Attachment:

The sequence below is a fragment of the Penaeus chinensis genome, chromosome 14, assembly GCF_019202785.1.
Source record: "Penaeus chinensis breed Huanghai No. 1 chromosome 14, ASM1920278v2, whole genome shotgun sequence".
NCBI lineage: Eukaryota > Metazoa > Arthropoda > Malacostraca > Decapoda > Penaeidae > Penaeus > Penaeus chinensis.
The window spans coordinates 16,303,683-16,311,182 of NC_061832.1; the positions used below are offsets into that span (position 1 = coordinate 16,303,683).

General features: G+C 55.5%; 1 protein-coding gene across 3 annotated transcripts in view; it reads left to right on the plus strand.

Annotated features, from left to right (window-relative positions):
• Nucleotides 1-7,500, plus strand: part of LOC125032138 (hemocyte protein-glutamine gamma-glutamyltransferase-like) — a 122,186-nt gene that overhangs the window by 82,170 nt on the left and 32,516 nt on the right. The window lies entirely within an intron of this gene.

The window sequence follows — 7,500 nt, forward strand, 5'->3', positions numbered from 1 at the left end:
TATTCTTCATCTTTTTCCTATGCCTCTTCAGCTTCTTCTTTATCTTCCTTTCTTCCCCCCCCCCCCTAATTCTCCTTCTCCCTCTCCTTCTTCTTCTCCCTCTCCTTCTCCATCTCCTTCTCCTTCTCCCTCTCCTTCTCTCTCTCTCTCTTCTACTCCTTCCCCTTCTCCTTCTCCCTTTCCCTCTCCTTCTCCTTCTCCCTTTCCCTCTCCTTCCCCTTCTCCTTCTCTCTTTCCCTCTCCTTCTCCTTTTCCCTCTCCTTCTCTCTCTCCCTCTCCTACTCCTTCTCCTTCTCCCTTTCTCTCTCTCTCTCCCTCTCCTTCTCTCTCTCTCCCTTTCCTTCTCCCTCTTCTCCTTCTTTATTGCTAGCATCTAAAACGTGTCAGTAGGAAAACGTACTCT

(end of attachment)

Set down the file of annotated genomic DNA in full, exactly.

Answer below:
The sequence below is a fragment of the Penaeus chinensis genome, chromosome 14, assembly GCF_019202785.1.
Source record: "Penaeus chinensis breed Huanghai No. 1 chromosome 14, ASM1920278v2, whole genome shotgun sequence".
NCBI lineage: Eukaryota > Metazoa > Arthropoda > Malacostraca > Decapoda > Penaeidae > Penaeus > Penaeus chinensis.
The window spans coordinates 16,303,683-16,311,182 of NC_061832.1; the positions used below are offsets into that span (position 1 = coordinate 16,303,683).

General features: G+C 55.5%; 1 protein-coding gene across 3 annotated transcripts in view; it reads left to right on the plus strand.

Annotated features, from left to right (window-relative positions):
• Nucleotides 1-7,500, plus strand: part of LOC125032138 (hemocyte protein-glutamine gamma-glutamyltransferase-like) — a 122,186-nt gene that overhangs the window by 82,170 nt on the left and 32,516 nt on the right. The window lies entirely within an intron of this gene.

The window sequence follows — 7,500 nt, forward strand, 5'->3', positions numbered from 1 at the left end:
TATTCTTCATCTTTTTCCTATGCCTCTTCAGCTTCTTCTTTATCTTCCTTTCTTCCCCCCCCCCCCTAATTCTCCTTCTCCCTCTCCTTCTTCTTCTCCCTCTCCTTCTCCATCTCCTTCTCCTTCTCCCTCTCCTTCTCTCTCTCTCTCTTCTACTCCTTCCCCTTCTCCTTCTCCCTTTCCCTCTCCTTCTCCTTCTCCCTTTCCCTCTCCTTCCCCTTCTCCTTCTCTCTTTCCCTCTCCTTCTCCTTTTCCCTCTCCTTCTCTCTCTCCCTCTCCTACTCCTTCTCCTTCTCCCTTTCTCTCTCTCTCTCCCTCTCCTTCTCTCTCTCTCCCTTTCCTTCTCCCTCTTCTCCTTCTTTATTGCTAGCATCTAAAACGTGTCAGTAGGAAAACGTACTCT